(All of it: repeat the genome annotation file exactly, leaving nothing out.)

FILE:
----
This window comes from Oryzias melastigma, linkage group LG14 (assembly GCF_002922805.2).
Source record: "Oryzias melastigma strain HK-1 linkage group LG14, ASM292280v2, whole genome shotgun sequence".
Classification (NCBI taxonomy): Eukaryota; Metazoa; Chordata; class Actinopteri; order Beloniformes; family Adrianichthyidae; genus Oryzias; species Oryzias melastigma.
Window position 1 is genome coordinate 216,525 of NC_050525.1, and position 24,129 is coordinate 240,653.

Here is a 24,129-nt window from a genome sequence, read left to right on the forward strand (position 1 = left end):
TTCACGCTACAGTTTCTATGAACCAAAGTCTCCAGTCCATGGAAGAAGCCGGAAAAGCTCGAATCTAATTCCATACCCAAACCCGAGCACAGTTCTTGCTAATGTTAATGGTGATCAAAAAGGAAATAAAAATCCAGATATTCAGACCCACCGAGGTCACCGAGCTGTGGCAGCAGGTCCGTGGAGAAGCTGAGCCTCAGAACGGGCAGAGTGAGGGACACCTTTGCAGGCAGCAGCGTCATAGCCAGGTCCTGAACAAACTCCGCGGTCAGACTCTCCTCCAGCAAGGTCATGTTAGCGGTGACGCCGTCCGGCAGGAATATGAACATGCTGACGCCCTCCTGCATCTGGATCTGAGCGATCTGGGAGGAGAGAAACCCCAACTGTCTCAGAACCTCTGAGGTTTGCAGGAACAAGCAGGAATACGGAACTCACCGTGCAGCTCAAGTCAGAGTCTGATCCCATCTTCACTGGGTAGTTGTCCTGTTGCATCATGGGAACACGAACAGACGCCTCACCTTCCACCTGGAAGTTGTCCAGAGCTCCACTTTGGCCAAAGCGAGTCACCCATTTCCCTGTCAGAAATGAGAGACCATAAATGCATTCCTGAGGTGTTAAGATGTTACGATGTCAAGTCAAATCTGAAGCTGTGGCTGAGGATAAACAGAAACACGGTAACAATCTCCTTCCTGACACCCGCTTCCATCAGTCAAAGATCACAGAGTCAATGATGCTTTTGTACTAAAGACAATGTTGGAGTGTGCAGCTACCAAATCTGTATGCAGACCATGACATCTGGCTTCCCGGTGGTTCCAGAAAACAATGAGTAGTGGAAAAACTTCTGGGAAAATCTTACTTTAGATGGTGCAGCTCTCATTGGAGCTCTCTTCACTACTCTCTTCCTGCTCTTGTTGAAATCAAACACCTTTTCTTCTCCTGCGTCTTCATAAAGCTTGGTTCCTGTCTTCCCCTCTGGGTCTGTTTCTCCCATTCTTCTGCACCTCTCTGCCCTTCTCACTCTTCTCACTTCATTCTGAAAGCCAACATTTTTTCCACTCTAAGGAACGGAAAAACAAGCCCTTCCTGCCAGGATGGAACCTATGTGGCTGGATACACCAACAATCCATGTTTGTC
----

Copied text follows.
This window comes from Oryzias melastigma, linkage group LG14 (assembly GCF_002922805.2).
Source record: "Oryzias melastigma strain HK-1 linkage group LG14, ASM292280v2, whole genome shotgun sequence".
Classification (NCBI taxonomy): Eukaryota; Metazoa; Chordata; class Actinopteri; order Beloniformes; family Adrianichthyidae; genus Oryzias; species Oryzias melastigma.
Window position 1 is genome coordinate 216,525 of NC_050525.1, and position 24,129 is coordinate 240,653.

Here is a 24,129-nt window from a genome sequence, read left to right on the forward strand (position 1 = left end):
TTCACGCTACAGTTTCTATGAACCAAAGTCTCCAGTCCATGGAAGAAGCCGGAAAAGCTCGAATCTAATTCCATACCCAAACCCGAGCACAGTTCTTGCTAATGTTAATGGTGATCAAAAAGGAAATAAAAATCCAGATATTCAGACCCACCGAGGTCACCGAGCTGTGGCAGCAGGTCCGTGGAGAAGCTGAGCCTCAGAACGGGCAGAGTGAGGGACACCTTTGCAGGCAGCAGCGTCATAGCCAGGTCCTGAACAAACTCCGCGGTCAGACTCTCCTCCAGCAAGGTCATGTTAGCGGTGACGCCGTCCGGCAGGAATATGAACATGCTGACGCCCTCCTGCATCTGGATCTGAGCGATCTGGGAGGAGAGAAACCCCAACTGTCTCAGAACCTCTGAGGTTTGCAGGAACAAGCAGGAATACGGAACTCACCGTGCAGCTCAAGTCAGAGTCTGATCCCATCTTCACTGGGTAGTTGTCCTGTTGCATCATGGGAACACGAACAGACGCCTCACCTTCCACCTGGAAGTTGTCCAGAGCTCCACTTTGGCCAAAGCGAGTCACCCATTTCCCTGTCAGAAATGAGAGACCATAAATGCATTCCTGAGGTGTTAAGATGTTACGATGTCAAGTCAAATCTGAAGCTGTGGCTGAGGATAAACAGAAACACGGTAACAATCTCCTTCCTGACACCCGCTTCCATCAGTCAAAGATCACAGAGTCAATGATGCTTTTGTACTAAAGACAATGTTGGAGTGTGCAGCTACCAAATCTGTATGCAGACCATGACATCTGGCTTCCCGGTGGTTCCAGAAAACAATGAGTAGTGGAAAAACTTCTGGGAAAATCTTACTTTAGATGGTGCAGCTCTCATTGGAGCTCTCTTCACTACTCTCTTCCTGCTCTTGTTGAAATCAAACACCTTTTCTTCTCCTGCGTCTTCATAAAGCTTGGTTCCTGTCTTCCCCTCTGGGTCTGTTTCTCCCATTCTTCTGCACCTCTCTGCCCTTCTCACTCTTCTCACTTCATTCTGAAAGCCAACATTTTTTCCACTCTAAGGAACGGAAAAACAAGCCCTTCCTGCCAGGATGGAACCTATGTGGCTGGATACACCAACAATCCATGTTTGTC